My answer doesn't speak directly to the situation with your potential advisor: I think that depends on your presentation of your approach, and the advisor's personality (I agreed that it does have the potential to backfire). I want to discuss the challenges you are likely to experience with this situation
his theory is relatively unexplainable ... [my] alternative theory ... would explain the exact same phenomena, but in a more justifiable way
If the two frameworks explain the exact same phenomena, then which version you (or your potential advisor) prefer is a matter of taste, or style. "More justifiable" is a value judgement. As an example, this issue is IMO) largely what drove the loud arguments in the evolutionary biology community over Nowak, Tarnita and Wilson (2010)'s theoretical reframing of the evolution of eusociality (species with extreme cooperation where only a small number of individuals in the group reproduce). Nowak et al. say their method
represents a simpler and superior approach, allows the evaluation of multiple competing hypotheses, and provides an exact framework for interpreting empirical observations
... but they do not say "explains previously unexplained phenomena" or "makes different empirically testable predictions". Their approach may indeed be "better" on some aesthetic grounds (mathematical rigor, simplicity, explainability [at least for some subset of potential users]), but if there is no concrete advantage over the previous approach, then many researchers will resist giving up the old way (and not without some justification).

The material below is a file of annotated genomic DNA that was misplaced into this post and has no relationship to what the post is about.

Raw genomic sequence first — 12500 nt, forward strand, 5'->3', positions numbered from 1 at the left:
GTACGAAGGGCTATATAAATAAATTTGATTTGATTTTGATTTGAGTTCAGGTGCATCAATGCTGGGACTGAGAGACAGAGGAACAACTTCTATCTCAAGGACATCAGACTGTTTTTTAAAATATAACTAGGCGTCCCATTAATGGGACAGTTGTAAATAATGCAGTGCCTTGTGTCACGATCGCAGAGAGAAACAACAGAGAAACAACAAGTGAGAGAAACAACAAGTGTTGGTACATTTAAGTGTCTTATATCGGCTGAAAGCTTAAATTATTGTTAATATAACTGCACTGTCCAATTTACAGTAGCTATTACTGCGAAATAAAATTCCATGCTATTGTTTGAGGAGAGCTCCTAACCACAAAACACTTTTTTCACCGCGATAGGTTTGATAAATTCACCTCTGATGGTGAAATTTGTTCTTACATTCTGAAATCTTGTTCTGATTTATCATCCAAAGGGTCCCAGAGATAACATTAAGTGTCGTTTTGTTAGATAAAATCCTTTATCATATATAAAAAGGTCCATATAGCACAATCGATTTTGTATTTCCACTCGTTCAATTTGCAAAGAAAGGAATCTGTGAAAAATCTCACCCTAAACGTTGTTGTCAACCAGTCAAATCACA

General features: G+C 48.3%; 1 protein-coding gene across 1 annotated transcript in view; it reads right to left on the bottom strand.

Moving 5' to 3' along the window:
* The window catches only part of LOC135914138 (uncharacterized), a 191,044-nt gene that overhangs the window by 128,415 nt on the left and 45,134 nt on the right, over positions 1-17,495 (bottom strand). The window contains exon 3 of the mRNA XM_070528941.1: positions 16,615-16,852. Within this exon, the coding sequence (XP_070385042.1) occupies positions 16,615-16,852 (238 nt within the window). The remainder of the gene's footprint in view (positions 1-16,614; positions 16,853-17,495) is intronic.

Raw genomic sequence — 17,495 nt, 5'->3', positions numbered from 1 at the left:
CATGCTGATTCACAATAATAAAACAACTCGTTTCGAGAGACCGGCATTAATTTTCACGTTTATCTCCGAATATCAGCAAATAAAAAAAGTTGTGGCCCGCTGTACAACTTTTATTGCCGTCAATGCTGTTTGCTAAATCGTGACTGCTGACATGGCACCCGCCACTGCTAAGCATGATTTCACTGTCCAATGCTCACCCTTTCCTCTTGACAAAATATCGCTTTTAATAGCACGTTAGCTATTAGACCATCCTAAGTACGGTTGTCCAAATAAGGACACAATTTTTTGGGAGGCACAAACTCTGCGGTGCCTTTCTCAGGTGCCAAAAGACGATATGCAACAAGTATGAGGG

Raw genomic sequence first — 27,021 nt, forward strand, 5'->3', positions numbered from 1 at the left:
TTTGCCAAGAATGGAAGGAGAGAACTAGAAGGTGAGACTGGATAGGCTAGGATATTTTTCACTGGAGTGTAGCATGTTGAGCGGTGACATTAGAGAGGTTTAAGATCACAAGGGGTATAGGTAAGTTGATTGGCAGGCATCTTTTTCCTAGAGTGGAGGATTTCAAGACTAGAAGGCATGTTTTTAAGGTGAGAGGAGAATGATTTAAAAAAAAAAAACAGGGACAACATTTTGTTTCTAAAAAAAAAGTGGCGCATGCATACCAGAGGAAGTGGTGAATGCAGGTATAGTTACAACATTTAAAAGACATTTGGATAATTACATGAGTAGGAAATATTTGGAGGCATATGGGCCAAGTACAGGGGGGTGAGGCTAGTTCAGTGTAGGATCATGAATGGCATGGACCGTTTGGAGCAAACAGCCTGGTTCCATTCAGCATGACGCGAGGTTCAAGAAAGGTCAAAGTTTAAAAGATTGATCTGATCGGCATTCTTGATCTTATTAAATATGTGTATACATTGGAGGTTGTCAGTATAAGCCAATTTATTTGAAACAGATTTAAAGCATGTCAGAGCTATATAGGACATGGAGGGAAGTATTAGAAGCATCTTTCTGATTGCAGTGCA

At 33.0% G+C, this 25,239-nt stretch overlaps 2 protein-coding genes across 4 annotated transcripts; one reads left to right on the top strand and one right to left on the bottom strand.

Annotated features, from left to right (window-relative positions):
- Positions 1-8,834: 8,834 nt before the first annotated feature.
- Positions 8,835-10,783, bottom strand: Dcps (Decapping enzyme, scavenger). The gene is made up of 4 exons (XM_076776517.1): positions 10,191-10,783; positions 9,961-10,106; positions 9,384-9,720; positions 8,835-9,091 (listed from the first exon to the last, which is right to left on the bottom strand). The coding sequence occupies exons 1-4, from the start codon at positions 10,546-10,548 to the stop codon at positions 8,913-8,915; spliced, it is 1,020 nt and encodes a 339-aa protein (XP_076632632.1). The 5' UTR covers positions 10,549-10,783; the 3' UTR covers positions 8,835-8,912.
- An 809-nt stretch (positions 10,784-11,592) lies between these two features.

- I have not read the Nowak/Tarnita/Wilson work, or the rebuttals, carefully enough to form my own opinion about which I prefer. However, I think my characterization of the political/philosophical issues here is reasonably accurate
- reframings that give a different perspective on the same set of empirical observations can be interesting and valuable, and may lead to deeper/novel insights; it's just hard to argue for them a priori
Nowak, Martin A., Corina E. Tarnita, and Edward O. Wilson. “The Evolution of Eusociality.” Nature 466, no. 7310 (August 2010): 1057–62. https://doi.org/10.1038/nature09205.